If first-year Sofia could see me now, I don’t know what she’d think. She’d probably question how I could ever sit through a philosophy seminar, or why I dress like a librarian, or why I’ve spent more hours at The Gateway office than I have at my own apartment. Most of all, she’d probably judge me for not graduating at the end of this year.
First-year Sofia had it all mapped out: honours science, graduating in four years, eventually getting a PhD. And that’s fair; first-year Sofia was a different person than fourth-year Sofia. The thing is, I don’t think I’d be the person I am right now if I hadn’t taken the time to figure myself (or at least the current iteration of myself) out. For me, that meant making the decision to extend my degree by a year.
I know it’s not uncommon; it seems half the people I meet these days are taking five years, or even longer, to finish their undergrad. But to me, it felt like a big decision. Why choose to stay here for another year when I could move into the “real world”? Well, right now, this is my world, and by extending my degree, I’ve been able to make it a place I want to stay in.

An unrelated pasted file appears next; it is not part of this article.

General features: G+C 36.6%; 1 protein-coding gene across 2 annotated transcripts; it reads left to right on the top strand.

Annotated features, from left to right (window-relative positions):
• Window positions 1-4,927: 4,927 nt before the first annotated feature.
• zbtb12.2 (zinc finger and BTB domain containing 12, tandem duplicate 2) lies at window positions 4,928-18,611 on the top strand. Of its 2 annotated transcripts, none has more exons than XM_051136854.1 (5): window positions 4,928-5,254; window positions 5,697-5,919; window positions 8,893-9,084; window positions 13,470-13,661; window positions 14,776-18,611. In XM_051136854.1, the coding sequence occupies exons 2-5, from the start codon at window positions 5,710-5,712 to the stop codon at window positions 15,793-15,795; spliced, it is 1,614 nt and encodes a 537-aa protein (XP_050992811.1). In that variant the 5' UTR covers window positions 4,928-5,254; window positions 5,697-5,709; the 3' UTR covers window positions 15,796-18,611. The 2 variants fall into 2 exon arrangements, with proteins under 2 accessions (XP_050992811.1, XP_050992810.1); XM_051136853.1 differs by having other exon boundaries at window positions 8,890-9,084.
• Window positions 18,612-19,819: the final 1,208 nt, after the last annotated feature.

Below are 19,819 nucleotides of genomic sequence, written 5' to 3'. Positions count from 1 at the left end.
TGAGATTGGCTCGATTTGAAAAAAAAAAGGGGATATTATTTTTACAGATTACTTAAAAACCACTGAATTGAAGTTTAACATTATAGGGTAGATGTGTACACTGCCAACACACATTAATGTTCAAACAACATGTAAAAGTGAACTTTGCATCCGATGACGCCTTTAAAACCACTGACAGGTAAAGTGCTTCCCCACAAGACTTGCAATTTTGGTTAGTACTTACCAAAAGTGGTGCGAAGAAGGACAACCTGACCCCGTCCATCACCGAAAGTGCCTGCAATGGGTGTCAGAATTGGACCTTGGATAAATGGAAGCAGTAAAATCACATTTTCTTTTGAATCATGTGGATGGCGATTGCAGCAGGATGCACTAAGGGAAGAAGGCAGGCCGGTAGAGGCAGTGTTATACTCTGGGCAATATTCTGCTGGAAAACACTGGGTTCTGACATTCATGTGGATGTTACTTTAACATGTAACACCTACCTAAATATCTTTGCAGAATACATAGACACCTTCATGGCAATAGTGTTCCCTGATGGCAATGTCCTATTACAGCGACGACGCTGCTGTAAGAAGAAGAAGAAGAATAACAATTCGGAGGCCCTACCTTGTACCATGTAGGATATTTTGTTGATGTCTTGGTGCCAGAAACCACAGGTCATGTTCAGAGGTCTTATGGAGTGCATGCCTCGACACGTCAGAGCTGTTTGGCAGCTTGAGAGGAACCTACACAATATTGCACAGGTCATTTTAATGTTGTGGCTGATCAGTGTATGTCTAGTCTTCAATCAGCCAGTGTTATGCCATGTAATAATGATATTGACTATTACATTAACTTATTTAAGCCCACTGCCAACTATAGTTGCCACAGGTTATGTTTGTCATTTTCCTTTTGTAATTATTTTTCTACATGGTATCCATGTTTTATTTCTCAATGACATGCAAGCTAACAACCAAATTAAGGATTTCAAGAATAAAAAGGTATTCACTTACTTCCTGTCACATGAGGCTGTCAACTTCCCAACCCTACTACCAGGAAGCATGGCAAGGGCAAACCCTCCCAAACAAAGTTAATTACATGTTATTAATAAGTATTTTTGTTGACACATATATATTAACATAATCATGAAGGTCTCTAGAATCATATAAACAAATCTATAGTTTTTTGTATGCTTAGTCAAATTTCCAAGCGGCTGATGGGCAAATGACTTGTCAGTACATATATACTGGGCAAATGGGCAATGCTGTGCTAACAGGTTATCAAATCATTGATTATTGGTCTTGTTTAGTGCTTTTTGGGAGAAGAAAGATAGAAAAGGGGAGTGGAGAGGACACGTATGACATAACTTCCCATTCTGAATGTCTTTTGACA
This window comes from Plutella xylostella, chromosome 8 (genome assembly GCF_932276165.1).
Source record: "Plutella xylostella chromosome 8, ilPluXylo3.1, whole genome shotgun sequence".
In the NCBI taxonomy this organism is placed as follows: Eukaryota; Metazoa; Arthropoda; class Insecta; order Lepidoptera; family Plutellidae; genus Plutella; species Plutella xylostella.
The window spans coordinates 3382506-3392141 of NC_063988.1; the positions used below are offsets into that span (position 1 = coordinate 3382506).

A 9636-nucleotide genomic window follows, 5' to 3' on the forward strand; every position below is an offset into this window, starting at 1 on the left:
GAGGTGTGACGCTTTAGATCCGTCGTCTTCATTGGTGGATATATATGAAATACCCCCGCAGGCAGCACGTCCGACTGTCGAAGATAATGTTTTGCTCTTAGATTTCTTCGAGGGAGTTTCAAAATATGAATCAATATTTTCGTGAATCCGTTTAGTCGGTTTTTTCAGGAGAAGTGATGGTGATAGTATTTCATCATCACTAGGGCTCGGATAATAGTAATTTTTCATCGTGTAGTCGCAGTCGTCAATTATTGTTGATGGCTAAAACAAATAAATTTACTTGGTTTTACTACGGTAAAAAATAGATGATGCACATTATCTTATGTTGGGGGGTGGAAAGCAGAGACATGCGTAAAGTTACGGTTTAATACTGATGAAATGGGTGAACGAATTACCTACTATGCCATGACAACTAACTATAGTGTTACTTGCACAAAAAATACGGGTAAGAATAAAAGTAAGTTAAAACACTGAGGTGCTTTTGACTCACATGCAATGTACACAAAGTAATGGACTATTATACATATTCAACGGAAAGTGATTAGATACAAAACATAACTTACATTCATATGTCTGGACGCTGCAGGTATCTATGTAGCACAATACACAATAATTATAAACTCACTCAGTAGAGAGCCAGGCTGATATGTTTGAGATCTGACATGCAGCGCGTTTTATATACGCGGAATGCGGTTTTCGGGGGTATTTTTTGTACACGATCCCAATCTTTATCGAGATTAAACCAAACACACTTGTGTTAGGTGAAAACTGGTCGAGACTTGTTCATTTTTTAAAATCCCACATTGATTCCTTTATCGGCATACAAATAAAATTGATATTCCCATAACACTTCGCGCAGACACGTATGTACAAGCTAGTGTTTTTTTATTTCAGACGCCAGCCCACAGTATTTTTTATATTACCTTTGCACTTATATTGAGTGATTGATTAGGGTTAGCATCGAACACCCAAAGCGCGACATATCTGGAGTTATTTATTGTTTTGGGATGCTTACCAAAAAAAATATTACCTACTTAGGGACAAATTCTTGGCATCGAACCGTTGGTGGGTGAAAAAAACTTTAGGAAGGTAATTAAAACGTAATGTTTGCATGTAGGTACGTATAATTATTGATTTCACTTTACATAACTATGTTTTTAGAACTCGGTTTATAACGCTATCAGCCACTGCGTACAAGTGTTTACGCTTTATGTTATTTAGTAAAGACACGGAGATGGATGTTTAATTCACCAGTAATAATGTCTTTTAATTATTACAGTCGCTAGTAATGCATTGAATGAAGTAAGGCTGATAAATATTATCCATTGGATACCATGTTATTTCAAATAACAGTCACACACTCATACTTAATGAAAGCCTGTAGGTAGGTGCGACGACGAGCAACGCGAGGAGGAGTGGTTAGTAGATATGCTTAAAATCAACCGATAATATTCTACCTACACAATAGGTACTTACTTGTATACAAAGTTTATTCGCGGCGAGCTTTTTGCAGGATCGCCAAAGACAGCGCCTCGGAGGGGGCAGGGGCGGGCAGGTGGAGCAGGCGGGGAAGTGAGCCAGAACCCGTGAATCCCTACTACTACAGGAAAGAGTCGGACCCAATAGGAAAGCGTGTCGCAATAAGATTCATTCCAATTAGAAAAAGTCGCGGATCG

If I hadn’t decided to take five years, I wouldn’t have been able to work at The Gateway almost full time for the last three years. I wouldn’t have been able to experiment with courses outside my original major that sounded interesting to me — like creative writing and environmental ethics — and I wouldn’t have been able to realize that they’re what I really want to pursue. I wouldn’t have been able to change my major so many times, to study abroad or do research. I would’ve been done university quicker, but I would be heading out into the post-university world as a much less fully-formed person.
So here’s to taking the time to figure things out, to trying anything and everything that piques your interest, and to not being afraid to take a different path than the one you expected.